Daughter of the Bear (Blog Three) by Dan Watt, author of Brackish, and Queen of Caelum

Daughter of the Bear (Blog Three) by Dan Watt, author of Brackish, and Queen of Caelum,  References at bottom of page

I have seen the tortured sculpture at Dachau, Germany and the black and white reel of a bulldozer pushing what first appear to be emaciated mannequins into a giant pit only to realize they were human bodies.  But there were two Germanys during WW2.  One that fought for the Motherland and one that fought to create slavery and annihilation.  Through her church or some other source my mother met a man who was an officer on a U-boat during WW2.  She asked me to meet him.  This was a man aged and dying of cancer, who had no reason to make up stories.  He said two things to me that have caused me to re-evaluate my feelings and thoughts towards WW2 and life.  “There was no death camps,” he told me.  And, “Why didn’t England join us?”  Just as Rommel was fighting in Africa, this gentleman was fighting far out to see in a U-boat far from the knowledge of death camps

The last phone called he needed to make was to INTERPOL.  He heard five rings and a pause.  INTERPOL has its own anti-hacking methods.  His call will be thoroughly analysed for any hackers before someone answers.  Two minutes pass before he gets a reply.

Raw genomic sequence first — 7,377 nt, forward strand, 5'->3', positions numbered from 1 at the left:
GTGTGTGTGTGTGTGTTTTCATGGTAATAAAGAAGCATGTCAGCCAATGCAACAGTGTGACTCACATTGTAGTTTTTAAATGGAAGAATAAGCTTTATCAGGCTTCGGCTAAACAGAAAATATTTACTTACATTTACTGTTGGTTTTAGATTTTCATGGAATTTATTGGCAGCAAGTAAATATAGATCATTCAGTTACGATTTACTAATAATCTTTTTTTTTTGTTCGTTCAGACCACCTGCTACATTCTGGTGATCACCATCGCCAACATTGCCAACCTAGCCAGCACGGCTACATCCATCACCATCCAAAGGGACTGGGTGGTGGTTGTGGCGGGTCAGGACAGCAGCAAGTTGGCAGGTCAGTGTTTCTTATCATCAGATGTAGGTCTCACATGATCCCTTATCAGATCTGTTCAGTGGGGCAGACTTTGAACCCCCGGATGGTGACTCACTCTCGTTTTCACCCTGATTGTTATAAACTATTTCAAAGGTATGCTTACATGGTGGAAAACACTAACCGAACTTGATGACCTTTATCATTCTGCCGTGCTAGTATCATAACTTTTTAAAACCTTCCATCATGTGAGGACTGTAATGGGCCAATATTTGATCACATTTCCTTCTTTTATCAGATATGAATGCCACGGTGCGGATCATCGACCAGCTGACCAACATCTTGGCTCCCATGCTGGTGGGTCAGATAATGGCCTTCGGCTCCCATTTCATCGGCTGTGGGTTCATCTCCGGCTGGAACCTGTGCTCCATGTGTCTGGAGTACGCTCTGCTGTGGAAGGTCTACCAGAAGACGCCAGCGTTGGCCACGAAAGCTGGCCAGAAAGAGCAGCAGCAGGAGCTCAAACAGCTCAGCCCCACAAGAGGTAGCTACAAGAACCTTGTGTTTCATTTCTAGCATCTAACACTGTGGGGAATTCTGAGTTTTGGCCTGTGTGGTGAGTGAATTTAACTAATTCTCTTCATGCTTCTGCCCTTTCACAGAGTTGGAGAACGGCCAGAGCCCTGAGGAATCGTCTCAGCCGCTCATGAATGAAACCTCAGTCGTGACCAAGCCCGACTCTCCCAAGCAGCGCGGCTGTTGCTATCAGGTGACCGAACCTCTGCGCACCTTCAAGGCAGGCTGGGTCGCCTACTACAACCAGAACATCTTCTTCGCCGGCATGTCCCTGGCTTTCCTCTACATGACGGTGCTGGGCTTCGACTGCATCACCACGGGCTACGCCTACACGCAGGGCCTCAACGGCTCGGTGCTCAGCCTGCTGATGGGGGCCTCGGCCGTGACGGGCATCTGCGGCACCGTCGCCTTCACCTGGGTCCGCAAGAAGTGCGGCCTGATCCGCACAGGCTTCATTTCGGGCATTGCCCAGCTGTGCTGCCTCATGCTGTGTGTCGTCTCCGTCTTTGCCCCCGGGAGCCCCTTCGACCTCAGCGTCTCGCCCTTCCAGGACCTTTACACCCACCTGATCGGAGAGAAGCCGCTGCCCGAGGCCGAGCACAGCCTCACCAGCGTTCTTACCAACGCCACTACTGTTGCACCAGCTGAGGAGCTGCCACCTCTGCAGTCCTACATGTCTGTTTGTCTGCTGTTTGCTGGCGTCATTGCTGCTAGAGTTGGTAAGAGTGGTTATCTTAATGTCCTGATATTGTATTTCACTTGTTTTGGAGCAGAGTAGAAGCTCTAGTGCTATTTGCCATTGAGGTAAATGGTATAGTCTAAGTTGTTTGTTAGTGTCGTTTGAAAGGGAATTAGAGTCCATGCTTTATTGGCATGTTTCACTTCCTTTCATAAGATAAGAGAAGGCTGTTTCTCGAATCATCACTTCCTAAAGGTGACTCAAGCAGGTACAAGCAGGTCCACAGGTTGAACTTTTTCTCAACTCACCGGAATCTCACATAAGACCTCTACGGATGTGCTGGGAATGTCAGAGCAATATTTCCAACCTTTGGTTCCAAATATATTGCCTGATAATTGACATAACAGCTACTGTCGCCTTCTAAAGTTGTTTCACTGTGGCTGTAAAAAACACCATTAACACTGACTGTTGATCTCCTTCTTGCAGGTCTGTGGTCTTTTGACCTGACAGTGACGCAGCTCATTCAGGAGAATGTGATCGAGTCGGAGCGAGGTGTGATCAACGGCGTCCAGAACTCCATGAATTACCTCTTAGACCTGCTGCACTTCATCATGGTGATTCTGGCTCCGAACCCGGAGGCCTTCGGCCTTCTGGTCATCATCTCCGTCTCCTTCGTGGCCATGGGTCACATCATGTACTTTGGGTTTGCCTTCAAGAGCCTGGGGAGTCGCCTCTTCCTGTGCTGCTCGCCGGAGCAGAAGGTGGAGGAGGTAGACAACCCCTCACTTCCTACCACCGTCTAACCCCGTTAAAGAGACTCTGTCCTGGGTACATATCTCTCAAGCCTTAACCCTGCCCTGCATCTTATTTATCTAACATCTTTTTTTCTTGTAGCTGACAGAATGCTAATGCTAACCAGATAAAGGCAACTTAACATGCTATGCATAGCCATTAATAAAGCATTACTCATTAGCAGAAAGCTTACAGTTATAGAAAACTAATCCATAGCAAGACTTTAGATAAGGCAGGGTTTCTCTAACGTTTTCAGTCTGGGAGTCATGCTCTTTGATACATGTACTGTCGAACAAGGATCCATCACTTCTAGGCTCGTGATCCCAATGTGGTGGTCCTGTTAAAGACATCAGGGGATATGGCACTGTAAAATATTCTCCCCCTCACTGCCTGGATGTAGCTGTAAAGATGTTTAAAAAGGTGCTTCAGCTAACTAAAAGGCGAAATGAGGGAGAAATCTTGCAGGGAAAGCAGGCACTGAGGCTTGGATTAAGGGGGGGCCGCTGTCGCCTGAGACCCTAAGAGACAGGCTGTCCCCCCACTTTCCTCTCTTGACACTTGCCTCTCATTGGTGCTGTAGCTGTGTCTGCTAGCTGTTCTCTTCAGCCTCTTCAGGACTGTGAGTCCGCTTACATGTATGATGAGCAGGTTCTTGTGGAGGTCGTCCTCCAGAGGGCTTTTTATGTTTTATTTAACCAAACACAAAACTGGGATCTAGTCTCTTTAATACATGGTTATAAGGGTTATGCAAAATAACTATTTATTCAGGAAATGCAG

“Oui,” a man’s voice says.

In French he asks, “Little Bear Night Witch is?”

There is a long pause before the man replies in French, “Nowhere.”

Still in French he asks, “Rogue?”

“Frodo’s or Harry Potter’s cloak,” The voice replies in English.  The line goes dead.

He realizes Marina let INTERPOL know she will be going beyond contact.  That she’s wearing an invisible cloak could have three different meanings.  She is hiding.  She is in disguise and hiding.  Or most likely she’s in disguise and hunting.  As the granddaughter of a Night Witch and great niece to a sharpshooter she knows how to hunt by air or ground.

As he unclips the interior lining of his main luggage bag he recalls when he was eight and his mother took him on a flight from Russia to see his Babushka and Großvater in Lahr, Germany.  His mother and father had already been divorced for four years by then.

Babushka refused to be called Oma, even though Mother Russia abandoned her until after the war.  There was no doubt that in the household of his grandparents Babushka was the voice.    His Großvater, whose health was failing had put on the kettle to make Pfefferminztee (peppermint tea) for Babushka and Erwin and brewed Mount Hagen coffee for himself and mother.

While Großvater was making tea and coffee Babushka used a cane to get into the dining room.  His mother helped her into a rocking chair and to get her feet on a padded stool.  From a signal from his mother he brought over two high back chairs.

“Your Großvater is a rare breed of men,“ Babushka told him in Russian with a smile and a sparkle in her one good eye.  “Has your mama told you how we met?“

He remembers shaking his head.

“Do you know about the Night Witches?“

“Some,“ he had admitted.

“In WW2, Colonel Marina Raskova was given permission to create all-female air squads.”  His Babushka put out her thin veiny hands to him.  He stood up so he was in front of her and took her hands.  They felt cold yet strong.  “I was in one of those squads.  That’s where I became great friends with your mother’s dearest friend’s mother.  Together we helped scare the Nazis out of Russia and back to Germany.”

“But how did you end up here?” he had asked.